So don’t even try shaking hands with them 😉
(Taken at Boulders Beach, Cape Town. Of course, the sign actually means you’re not to pet the penguins. They bite, apparently – so it could get nasty. Especially now that it’s mating season.)
The following was written mostly after last Friday’s Jumuah. It’s more a personal reminder for me than for others – but if you can take something from it, I hope it will be a source of great benefit for you.
“Remember frequently the destroyer of pleasures” – goes the reported hadith (reported in Tirmidhi, Nasaa’i, Ibn Maajah).
There was a funeral prayer after Jumuah, and it got me thinking of the fragility of life. I thought of how literally it can be ‘one moment here, the next moment gone’.
How I expect to keep living – yet no such guarantee is given to me.
Why is that? Why do I just have this over-confidence that I won’t die at any moment? I could…I could go any time.
Yet I don’t remember that. And when I do, the impact of that thought doesn’t last long.
What about all the plans I have, or things I want to do?
What about Hajj?
What about the upcoming holiday I’m so looking forward to?
Why do I always assume I’ll have years – until maybe 60-odd – to live my life and improve?
The truth is, an instant, I could be gone. The end of my road. The beginning of my qiyammah – all within a second.
And I leave behind a mourning wife and daughter. My parents and brother. My family.
This work, which I try to do well, but struggle with so often in some ways.
My Islamic knowledge and books, lectures, ideas; and volunteer work.
The home that my wife and I have with our child.
The pieces I still want to write, and the impact I want to have on others.
The prayers I have yet to make; along with the fasting.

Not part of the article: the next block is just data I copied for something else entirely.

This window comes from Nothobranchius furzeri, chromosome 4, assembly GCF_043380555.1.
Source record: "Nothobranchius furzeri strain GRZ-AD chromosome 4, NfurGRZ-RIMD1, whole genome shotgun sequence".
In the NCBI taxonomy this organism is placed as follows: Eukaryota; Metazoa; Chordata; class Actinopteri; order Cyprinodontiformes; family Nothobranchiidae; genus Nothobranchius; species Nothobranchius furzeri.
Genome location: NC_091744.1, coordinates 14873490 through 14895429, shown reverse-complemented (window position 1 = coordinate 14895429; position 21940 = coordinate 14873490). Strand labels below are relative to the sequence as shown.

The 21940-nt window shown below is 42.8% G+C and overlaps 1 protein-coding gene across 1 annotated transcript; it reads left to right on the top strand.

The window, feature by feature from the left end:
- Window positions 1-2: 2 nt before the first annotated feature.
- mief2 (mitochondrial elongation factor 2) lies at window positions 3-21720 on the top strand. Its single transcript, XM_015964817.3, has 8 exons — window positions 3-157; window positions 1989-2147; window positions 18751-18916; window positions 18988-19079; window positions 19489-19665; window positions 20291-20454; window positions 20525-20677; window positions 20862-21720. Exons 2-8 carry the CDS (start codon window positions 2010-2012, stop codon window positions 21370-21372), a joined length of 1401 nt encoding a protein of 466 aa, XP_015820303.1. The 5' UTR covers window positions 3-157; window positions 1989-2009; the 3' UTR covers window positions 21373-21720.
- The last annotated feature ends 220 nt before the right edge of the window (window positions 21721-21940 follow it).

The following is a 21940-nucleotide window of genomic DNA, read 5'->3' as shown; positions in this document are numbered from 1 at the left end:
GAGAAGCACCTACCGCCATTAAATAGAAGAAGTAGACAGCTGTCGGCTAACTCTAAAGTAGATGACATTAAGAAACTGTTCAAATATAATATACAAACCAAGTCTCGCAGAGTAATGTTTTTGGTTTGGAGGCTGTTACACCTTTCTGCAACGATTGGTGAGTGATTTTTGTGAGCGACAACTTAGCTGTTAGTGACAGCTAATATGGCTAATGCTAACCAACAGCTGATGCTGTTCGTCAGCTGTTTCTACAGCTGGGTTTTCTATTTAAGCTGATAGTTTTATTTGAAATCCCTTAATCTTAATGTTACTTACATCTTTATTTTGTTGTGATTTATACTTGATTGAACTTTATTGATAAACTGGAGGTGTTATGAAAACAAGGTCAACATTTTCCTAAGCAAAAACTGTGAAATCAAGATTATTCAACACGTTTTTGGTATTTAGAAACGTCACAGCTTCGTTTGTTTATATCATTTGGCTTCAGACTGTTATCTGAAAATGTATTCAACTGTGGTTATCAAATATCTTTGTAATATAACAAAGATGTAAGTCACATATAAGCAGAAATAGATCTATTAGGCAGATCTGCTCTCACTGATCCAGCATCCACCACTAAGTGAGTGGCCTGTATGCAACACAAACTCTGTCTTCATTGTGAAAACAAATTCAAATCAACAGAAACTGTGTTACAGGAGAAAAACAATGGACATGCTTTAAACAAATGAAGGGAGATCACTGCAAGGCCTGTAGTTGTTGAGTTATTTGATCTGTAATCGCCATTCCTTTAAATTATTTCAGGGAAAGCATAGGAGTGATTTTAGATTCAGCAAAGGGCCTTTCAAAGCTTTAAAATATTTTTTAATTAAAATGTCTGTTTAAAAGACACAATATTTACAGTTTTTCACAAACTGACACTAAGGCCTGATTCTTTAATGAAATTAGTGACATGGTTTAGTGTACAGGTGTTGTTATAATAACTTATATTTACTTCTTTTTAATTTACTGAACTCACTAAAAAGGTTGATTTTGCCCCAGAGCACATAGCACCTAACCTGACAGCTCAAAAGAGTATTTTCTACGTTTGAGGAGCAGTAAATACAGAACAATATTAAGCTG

The moments I’ll regret – spent on too much luxury or leisure. Too much ‘relaxing’ non-beneficial, artificial things; and not enough time sitting alone – in nature, or just reflecting quietly – trying to gain that solitude I used to yearn so much for.
If I knew I was to die in a week, I think I’d spend my time much more wisely.
But now – knowing I could die any moment – why does that not inspire me to live better NOW? Why will I forget all these thoughts soon after I stop writing – and get back to work, and life?
Before I get to real taqwa – consciousness of Allah – isn’t a great starting step to have consciousness of death at all times?
Because I know that the moment I die – my book is closed (except for the few actions whose rewards go on). Do I want to die with regrets?
I pray for the help to truly live that hadith – ‘the destroyer of pleasures’ …I need to remember those words; and that phrase especially – because much of my life is ‘pleasures’ – which I justify indulgence in because of the responsibilities that so greatly fill my life. Like I need these things as a ‘break’….but Allah knows what is legitimate and what isn’t. While I often delude myself, and know – when it’s over – that those things cannot bring real happiness.
I wish, and pray, that I could live my life remembering my death. Because that seems the surest way for me to live a more conscious life.